Drive it around in the various gears and listen. Second gear was commonly used for plowing and is likely to be the most worn; so if the transmission is worn you'll probably hear a whine in second gear. This might or might not be a problem depending on what you want to do; for occasional use it will probably last a long time yet.
The next thing is to try to check the governor. What you're looking for is whether the governor will adjust the throttle to maintain engine speed in the face of load. The easiest way to check this is to go down and up a small hill in 4th or 5th gear (be careful in 5th, as it'll go up to 15 mph and if the steering, brakes or tires are questionable this might not be a good idea). As you start downhill from level ground, you should hear the engine quiet down as it the throttle backs off, then when you start back up, it should get enough gas to maintain speed up the hill. If you want a more elaborate test you can hitch up a plow, and drive along and then drop the plow. But you get the idea. Governor rebuilds are not trivial but not that hard either - figure around $75 for parts.
Hs are really fun to drive; don't get so caught up in the fun that you don't pay attention to little bumps, grinds, and other noises. Lots of these will turn out to be normal but investigate as best you can.
If you think you are serious, now would be a good time to find out what kind of oil the owner has been running in it. The key question is whether it is detergent or non-detergent. You'll need to know this later.
So at this point, you have to think about whether this is the right tractor for you - you're on your own there, I wish you luck and will be glad to answer any questions I can via email but this is a pretty personal choice! See also this article on Tips for Buying a Used Tractor, from the Cooperative Extension Division of Agricultural Sciences, University of California
Hauling It Home
Ok, if you gave in and got it, you'll need a pretty serious trailer with brakes on it to safely haul an H. You can figure that it weighs around 3800 lbs, more if there is fluid in the tires (it was common to fill rear tires with a mixture of water and calcium chloride for additional traction). Implements will add some to that too. Be extremely careful loading - an H has a pretty high center of gravity and if a wheel slips off a ramp it would be quite easy to flip it over. Also, if the rear wheels are set wide you may need to move one or both of them in so that it will fit on your trailer If they haven't been moved recently this can be an adventure. Loosen the four clamp bolts (2 inside, 2 outside) on the wheel. Squirt some lubricant (Liquid Wrench or your favorite penetrating oil) all around on the axle. If the axle is a little rusty, a bit of sanding will make your task easier. Now, jack the tractor up and try to work the wheel in some. It helps to have two people, one in front and one in back of the wheel. And be sure you're letting gravity help and that you've jacked it so that downhill is where you want to go. Tighten the clamp bolts again once you've got it where you need it.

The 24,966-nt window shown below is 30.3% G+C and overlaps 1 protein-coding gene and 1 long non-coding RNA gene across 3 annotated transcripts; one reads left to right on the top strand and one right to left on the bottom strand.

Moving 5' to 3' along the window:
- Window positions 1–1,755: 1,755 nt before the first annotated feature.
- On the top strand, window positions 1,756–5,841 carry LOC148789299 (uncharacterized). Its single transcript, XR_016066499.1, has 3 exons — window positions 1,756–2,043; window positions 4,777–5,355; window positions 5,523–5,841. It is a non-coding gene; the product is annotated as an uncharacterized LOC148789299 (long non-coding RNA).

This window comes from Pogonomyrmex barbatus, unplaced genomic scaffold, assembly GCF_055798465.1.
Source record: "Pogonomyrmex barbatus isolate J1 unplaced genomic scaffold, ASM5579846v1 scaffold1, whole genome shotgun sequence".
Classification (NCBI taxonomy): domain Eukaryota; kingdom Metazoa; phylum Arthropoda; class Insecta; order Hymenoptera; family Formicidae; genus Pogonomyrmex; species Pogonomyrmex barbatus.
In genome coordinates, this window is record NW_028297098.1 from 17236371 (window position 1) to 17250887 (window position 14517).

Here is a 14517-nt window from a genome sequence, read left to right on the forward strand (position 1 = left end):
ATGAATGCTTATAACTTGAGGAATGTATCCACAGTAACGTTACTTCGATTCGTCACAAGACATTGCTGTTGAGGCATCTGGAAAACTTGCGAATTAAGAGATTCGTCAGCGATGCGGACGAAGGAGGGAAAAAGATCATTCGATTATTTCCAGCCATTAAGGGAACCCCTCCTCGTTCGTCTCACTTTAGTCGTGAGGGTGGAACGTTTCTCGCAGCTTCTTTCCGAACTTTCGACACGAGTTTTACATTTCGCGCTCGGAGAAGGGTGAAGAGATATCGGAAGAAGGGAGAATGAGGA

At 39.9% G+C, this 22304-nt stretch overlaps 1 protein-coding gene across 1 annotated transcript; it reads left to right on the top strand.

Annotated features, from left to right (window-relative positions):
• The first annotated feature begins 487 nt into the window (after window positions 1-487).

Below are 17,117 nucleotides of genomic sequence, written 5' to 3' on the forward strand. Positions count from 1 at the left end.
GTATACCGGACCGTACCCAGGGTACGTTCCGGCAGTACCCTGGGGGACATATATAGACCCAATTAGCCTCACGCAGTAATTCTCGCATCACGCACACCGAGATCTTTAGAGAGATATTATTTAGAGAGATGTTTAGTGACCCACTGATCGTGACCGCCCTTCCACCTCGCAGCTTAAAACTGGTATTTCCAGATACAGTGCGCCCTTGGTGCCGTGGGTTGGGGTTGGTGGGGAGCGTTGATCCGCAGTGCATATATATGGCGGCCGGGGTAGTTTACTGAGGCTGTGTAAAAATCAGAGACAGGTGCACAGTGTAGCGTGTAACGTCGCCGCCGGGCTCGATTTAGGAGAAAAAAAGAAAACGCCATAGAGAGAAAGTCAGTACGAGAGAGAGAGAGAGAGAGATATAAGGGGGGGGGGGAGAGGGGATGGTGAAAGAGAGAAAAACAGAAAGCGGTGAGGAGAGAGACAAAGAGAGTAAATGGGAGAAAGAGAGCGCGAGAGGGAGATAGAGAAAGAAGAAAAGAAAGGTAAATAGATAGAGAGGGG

See the ATIS trailering FAQ for more information about transporting your tractor.
Once you get it home, be sure to follow the basic maintenance procedures before using it much.Thanks to Chuck Bealke for additions to this page!
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This page last updated: September 27, 2003